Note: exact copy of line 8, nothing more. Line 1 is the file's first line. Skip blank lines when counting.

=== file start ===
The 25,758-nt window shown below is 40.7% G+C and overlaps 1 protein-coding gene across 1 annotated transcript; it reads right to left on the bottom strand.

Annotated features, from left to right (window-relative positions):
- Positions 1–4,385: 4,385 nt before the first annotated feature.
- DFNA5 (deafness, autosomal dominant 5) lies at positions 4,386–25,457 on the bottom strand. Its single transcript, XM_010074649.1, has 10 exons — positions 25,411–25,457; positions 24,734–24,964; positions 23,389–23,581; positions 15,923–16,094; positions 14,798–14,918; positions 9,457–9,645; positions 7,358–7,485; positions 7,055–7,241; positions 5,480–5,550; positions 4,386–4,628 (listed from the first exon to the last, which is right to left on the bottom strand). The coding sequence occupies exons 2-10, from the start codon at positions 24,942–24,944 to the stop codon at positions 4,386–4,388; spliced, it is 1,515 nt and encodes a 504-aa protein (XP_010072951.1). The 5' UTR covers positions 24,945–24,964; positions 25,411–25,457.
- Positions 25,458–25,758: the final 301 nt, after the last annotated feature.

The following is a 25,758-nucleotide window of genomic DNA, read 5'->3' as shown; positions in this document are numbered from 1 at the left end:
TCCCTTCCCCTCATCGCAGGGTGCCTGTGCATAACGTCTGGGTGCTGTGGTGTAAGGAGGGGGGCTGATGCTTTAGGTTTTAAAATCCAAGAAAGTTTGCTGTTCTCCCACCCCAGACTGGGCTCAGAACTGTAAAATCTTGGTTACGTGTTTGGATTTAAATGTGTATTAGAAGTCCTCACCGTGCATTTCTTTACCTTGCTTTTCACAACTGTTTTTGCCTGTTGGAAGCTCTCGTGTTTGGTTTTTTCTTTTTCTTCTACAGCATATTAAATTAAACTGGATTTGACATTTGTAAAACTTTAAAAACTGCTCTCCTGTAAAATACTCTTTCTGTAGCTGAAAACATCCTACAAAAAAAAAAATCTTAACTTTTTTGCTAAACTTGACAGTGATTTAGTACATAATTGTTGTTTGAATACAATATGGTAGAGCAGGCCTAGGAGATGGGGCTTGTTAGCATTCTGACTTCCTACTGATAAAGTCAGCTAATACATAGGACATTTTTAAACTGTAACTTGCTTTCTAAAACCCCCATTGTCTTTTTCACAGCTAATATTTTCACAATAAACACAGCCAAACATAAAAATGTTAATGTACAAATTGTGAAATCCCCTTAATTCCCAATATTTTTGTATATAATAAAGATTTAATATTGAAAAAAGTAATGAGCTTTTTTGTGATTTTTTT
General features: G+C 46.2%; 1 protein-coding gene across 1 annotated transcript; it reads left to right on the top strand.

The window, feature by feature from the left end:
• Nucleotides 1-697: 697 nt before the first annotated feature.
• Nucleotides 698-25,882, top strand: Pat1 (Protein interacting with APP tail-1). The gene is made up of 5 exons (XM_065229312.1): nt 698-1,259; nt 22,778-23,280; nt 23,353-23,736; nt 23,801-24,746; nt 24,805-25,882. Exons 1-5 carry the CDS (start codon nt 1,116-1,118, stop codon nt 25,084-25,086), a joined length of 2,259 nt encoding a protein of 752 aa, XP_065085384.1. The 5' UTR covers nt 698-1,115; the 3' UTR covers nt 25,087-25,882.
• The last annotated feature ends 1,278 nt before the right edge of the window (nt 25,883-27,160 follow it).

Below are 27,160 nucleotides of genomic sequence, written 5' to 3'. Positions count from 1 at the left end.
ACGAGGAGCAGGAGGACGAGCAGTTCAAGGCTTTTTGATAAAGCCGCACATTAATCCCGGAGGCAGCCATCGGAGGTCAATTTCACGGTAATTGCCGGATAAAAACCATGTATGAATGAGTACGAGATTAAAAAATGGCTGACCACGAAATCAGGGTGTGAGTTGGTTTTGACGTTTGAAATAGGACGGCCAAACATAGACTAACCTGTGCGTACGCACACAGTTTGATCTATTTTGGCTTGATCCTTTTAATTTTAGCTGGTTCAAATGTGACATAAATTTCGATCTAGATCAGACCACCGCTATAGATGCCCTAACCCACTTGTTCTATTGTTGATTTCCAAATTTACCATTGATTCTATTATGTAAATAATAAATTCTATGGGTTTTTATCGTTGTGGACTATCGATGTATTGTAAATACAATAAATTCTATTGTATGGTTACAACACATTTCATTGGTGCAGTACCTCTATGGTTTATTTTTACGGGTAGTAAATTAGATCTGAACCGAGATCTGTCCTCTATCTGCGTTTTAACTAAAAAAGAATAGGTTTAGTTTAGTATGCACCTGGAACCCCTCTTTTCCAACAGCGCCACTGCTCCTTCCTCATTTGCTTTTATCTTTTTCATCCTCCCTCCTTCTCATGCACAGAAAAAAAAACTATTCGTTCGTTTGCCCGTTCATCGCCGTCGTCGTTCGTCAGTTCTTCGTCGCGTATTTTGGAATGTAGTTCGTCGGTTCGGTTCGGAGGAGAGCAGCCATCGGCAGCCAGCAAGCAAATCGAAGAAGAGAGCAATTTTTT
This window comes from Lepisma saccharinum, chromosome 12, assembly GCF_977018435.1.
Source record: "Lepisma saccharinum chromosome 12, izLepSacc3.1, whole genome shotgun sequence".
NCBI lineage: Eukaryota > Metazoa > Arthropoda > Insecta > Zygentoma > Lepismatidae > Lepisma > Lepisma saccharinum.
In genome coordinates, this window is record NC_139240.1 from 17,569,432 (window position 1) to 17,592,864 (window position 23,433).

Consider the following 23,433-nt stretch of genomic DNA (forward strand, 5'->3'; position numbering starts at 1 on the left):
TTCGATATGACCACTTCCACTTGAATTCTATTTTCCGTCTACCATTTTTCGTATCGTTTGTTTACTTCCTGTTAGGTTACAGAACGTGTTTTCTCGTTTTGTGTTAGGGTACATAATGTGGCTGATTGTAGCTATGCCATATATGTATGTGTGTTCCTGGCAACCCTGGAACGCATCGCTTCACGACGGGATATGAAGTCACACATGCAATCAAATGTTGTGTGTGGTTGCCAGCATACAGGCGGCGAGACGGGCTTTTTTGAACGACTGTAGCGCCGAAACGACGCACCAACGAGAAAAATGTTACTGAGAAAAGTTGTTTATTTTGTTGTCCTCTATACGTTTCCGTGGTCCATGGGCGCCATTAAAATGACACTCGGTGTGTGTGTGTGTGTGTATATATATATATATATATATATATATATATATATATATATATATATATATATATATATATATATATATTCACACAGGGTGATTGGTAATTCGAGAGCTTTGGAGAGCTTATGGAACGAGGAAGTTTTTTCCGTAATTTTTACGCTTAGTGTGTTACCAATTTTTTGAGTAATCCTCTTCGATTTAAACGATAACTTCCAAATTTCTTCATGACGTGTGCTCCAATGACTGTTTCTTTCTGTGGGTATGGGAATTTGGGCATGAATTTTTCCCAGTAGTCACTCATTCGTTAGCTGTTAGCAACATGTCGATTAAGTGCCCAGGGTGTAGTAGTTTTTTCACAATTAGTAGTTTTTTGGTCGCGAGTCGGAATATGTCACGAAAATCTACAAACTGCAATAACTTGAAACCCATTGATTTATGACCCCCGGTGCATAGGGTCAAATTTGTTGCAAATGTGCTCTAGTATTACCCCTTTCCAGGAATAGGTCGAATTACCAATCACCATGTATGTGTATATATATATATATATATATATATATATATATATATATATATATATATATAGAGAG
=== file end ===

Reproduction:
General features: G+C 46.2%; 1 protein-coding gene across 1 annotated transcript; it reads left to right on the top strand.